Access Issues

Reach out to your congressman to support Cook bill

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The House Natural Resources Committee’s Subcommittee on Federal Lands will be hearing H.R. 3668, the California Minerals, Off-Road Recreation, and Conservation Act, on December 9th at 2:00 P.M.

Could you let all of our friends in the off-road community know about the hearing and encourage them to weigh in and express their support to committee members.

See this article for more about the bill

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San Bernardino NF seeks public comments on Rattlesnake Mountain OHV Trails project

The San Bernardino National Forest (SBNF) is pleased to announce the availability of the draft Environmental Assessment (EA) for the Rattlesnake Mountain OHV Trails project. The Forest Service is seeking public comments on this proposal for 30 calendar days; comments must be received by December 16, 2015.

The Rattlesnake Mountain OHV Trails EA evaluates the environmental consequences of the proposal to designate off highway vehicle (OHV) routes and to close/restore unauthorized routes in the Rattlesnake Mountain and Big Pine Flat areas of the SBNF.

The proposed action is to designate 8.1 miles of OHV trail and road access and to close/restore approximately 25 miles of unauthorized routes within the approximately 8,000 acre project area. The proposed action also includes a project-specific Forest Plan amendment to change current zoning along some of the proposed trails from non-motorized to motorized use.  An alternative to the proposed action has been developed in response to public scoping. The alternative would designate an additional 4.9 miles of Coxey Road (3N14) as OHV mixed use.

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17 candidate species found to no longer warrant listing

ESA-driven collaborations among states, landowners and federal agencies are protecting once-imperiled species across U.S.

The U.S. Fish and Wildlife Service (Service) completed status reviews for 17 species that were candidates for listing under the Endangered Species Act (ESA) and found that all are now doing well and no longer warrant listing. These species will be removed from the ESA Candidate List. These findings represent years of collaborative efforts across the United States to conserve and restore once-imperiled species and their habitats and eliminate the need for ESA protection.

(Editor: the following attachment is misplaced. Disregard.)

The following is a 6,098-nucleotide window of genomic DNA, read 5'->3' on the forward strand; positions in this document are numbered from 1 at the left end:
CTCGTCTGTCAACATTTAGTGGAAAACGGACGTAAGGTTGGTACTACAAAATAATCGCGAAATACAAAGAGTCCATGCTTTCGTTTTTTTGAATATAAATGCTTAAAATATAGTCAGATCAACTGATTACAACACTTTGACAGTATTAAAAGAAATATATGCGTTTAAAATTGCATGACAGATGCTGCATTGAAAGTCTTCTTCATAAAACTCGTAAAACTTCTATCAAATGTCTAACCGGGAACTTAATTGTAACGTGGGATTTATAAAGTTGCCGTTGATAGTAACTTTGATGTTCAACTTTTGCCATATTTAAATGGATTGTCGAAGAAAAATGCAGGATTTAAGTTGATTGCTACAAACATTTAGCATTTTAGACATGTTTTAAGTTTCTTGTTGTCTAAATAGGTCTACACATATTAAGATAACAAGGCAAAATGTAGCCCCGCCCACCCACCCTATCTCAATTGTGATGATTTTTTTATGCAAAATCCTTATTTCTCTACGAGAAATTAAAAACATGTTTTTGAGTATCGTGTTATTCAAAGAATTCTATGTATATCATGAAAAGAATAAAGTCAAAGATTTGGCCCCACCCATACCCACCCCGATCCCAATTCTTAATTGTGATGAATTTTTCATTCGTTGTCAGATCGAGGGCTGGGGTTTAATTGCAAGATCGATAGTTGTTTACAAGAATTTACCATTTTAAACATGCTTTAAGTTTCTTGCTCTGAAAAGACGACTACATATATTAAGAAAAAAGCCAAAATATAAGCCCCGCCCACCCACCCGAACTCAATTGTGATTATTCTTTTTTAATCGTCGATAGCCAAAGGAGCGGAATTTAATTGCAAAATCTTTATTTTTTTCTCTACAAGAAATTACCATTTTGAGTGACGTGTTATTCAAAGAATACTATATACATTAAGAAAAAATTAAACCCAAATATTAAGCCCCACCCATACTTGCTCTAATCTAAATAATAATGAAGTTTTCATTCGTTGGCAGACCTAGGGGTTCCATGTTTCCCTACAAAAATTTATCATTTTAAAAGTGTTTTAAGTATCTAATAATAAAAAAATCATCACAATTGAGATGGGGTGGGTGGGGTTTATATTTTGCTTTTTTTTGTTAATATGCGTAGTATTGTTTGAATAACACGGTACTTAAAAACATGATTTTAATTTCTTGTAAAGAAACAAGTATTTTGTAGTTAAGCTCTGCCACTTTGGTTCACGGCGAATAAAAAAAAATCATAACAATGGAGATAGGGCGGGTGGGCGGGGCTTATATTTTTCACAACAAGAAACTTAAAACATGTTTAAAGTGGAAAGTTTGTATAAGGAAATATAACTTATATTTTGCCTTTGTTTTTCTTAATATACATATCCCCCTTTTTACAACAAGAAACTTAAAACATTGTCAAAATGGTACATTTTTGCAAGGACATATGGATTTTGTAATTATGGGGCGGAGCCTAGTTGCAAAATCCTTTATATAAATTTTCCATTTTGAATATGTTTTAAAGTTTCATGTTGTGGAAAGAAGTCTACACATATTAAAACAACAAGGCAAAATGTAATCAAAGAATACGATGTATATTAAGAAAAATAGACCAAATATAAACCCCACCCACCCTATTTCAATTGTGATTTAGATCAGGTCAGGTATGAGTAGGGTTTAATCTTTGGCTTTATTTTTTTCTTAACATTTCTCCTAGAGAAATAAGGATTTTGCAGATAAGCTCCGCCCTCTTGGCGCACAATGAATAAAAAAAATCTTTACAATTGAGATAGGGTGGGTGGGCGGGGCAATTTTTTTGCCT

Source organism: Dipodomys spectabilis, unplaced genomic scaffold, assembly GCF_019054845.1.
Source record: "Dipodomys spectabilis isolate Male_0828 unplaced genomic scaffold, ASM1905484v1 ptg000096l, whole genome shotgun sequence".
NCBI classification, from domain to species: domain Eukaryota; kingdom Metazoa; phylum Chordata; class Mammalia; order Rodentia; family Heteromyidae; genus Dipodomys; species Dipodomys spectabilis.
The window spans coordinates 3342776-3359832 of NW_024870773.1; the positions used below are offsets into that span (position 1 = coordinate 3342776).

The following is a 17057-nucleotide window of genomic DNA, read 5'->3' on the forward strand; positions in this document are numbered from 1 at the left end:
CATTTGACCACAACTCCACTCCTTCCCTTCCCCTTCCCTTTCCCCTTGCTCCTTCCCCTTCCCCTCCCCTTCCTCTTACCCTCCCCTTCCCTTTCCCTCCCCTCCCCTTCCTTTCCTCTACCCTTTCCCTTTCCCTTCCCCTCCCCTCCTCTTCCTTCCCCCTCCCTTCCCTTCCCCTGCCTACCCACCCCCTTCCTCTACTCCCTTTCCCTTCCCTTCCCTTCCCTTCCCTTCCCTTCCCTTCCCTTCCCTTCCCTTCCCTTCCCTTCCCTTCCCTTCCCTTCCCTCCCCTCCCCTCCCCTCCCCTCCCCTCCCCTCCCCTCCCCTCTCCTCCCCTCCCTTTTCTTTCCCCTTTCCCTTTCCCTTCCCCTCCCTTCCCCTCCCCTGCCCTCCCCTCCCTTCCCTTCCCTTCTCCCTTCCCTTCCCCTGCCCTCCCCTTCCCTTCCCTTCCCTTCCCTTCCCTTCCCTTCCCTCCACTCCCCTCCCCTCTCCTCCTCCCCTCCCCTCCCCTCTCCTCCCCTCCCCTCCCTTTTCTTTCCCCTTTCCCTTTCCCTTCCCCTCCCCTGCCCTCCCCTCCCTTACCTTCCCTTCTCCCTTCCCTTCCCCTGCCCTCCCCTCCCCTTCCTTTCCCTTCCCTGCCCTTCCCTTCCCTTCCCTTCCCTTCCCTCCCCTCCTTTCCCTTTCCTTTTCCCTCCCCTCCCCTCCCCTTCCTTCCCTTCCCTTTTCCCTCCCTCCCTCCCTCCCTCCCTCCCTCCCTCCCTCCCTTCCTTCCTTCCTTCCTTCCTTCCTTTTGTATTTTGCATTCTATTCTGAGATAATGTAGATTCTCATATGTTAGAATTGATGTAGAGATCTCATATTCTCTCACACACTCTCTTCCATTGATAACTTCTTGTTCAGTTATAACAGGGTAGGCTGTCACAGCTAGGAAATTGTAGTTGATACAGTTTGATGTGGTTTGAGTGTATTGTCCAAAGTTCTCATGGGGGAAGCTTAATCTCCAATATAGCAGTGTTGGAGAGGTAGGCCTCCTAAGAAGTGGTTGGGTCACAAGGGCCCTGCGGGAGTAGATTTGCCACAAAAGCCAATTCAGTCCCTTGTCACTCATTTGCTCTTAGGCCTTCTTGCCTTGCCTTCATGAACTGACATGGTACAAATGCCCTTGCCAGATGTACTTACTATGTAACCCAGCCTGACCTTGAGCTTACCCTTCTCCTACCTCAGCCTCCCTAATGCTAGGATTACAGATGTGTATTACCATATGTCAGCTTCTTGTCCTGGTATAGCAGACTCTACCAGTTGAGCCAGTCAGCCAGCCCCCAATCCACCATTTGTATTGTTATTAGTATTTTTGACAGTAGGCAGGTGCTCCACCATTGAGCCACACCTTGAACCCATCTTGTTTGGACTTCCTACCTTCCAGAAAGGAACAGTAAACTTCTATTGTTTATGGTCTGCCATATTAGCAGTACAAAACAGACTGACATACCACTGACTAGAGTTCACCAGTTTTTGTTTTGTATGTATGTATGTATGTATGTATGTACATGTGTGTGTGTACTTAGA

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Small subset of Sierra Nevada Red Fox Warranted for ESA listing

Service finds subspecies not in danger of extinction across its entire range

The U.S. Fish and Wildlife Service (Service) announced today that the Sierra Nevada red fox as a whole does not warrant listing under the Endangered Species Act (ESA). However, a small population of the fox located north of Yosemite National Park is warranted-but-precluded from ESA listing by higher priorities at this time.

The most up-to-date scientific information available, some of it discovered since the time the Service was petitioned to list the Sierra Nevada red fox, shows it is more widespread than originally thought, residing in suitable habitat in Oregon as well as California. Based on this information, the Service determined that the Sierra Nevada red fox as a whole is not at risk of extinction now or in the foreseeable future.

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Plumas announces proposed action for over-snow vehicle use designation

The Forest Service will prepare an environmental impact statement (EIS) on a proposal to designate over-snow vehicle (OSV) use on roads, trails and areas on lands within the Plumas National Forest. The EIS will also identify snow trails available for grooming on the Forest. Public input on the initial proposed action is encouraged.

Designating OSV use on the Forest will ensure over-snow vehicle activity (such as snowmobile riding) is effectively managed to:  provide access; ensure OSV use when there is adequate snow; promote the safety of all users; enhance public enjoyment, minimize impacts to resources; and minimize conflicts among users.

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Rep. Paul Cook introduces California Minerals, Off Road Recreation and Conservation Act

Today, Rep. Paul Cook (R- Apple Valley) introduced HR 3668, the California Minerals, Off-Road Recreation, and Conservation Act. This bill presents a balanced approach to protecting, managing, and using our desert and forest areas in San Bernardino and Inyo Counties. This bill would deal with the management of existing federal land and would not result in an increase in federal landownership.